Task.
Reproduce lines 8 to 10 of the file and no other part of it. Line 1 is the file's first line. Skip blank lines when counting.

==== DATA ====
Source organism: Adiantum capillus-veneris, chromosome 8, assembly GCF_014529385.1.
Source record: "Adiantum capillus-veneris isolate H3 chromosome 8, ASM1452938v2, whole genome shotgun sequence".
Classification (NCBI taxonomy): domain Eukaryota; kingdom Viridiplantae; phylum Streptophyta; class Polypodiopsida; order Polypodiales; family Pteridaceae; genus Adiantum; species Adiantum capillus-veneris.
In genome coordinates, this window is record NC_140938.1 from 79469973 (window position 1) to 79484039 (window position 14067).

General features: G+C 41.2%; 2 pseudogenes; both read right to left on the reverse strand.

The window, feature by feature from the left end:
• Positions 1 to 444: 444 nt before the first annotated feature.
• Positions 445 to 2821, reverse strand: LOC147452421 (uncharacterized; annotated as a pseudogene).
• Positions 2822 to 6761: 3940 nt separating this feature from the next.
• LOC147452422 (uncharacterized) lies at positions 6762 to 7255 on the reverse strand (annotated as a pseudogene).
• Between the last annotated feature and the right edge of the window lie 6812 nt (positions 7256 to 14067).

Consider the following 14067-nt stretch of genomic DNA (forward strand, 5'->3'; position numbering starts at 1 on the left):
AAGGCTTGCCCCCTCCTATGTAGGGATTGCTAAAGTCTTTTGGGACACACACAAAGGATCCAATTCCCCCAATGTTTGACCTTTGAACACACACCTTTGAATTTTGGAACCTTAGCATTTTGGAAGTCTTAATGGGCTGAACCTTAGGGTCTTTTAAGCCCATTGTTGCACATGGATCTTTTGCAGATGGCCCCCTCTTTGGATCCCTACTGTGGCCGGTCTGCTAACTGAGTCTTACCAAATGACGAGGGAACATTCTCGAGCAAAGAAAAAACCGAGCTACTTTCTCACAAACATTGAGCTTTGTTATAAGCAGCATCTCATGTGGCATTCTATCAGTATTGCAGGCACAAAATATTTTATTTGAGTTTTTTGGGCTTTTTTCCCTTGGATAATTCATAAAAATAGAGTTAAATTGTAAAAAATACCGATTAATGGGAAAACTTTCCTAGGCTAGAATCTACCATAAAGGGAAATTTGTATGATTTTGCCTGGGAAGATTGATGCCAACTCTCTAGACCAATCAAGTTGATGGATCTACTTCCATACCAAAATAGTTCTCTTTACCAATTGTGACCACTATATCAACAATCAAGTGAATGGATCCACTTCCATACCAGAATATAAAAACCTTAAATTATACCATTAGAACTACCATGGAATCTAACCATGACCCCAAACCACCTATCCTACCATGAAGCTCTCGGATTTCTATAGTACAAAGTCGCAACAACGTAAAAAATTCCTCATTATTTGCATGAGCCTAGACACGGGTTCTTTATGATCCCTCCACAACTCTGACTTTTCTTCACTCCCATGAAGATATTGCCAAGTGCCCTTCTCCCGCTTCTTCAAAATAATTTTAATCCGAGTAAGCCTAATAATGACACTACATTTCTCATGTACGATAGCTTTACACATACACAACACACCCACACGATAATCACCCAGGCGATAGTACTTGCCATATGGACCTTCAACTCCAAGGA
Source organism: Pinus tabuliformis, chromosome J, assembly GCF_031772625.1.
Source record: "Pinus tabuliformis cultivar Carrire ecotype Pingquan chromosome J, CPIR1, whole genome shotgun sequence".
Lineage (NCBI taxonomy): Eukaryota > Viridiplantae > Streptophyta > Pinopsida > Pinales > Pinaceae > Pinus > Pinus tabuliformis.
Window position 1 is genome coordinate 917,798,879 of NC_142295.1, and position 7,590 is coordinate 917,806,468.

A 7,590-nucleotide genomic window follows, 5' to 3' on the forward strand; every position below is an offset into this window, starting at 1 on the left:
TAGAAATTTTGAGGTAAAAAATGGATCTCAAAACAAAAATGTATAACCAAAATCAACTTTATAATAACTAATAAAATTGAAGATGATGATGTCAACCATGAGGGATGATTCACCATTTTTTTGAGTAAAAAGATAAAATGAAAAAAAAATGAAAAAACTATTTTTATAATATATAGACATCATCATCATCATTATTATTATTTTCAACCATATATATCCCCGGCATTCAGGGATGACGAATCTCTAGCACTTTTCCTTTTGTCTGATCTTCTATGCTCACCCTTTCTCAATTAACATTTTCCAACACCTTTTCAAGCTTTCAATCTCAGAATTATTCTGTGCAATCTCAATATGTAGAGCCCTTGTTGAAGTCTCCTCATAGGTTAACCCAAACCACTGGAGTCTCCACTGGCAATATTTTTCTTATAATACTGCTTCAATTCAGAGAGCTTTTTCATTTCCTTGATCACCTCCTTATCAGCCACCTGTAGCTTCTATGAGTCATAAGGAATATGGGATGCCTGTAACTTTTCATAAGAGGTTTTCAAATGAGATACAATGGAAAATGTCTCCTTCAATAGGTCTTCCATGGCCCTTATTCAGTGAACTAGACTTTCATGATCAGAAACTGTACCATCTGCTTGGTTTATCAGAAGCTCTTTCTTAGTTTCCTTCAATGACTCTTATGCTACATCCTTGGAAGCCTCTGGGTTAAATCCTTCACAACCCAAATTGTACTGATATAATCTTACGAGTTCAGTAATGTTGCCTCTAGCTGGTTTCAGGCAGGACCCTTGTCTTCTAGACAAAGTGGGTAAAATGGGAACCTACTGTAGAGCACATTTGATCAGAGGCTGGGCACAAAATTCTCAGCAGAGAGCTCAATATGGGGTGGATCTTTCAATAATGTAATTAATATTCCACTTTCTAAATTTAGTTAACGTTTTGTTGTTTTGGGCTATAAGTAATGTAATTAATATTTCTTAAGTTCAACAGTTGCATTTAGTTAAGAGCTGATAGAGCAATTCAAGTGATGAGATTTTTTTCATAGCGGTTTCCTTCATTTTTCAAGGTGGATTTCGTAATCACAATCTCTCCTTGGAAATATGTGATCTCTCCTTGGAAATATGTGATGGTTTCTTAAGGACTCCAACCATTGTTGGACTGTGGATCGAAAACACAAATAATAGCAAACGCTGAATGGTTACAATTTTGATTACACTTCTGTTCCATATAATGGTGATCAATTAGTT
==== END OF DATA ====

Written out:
• Positions 445 to 2821, reverse strand: LOC147452421 (uncharacterized; annotated as a pseudogene).
• Positions 2822 to 6761: 3940 nt separating this feature from the next.
• LOC147452422 (uncharacterized) lies at positions 6762 to 7255 on the reverse strand (annotated as a pseudogene).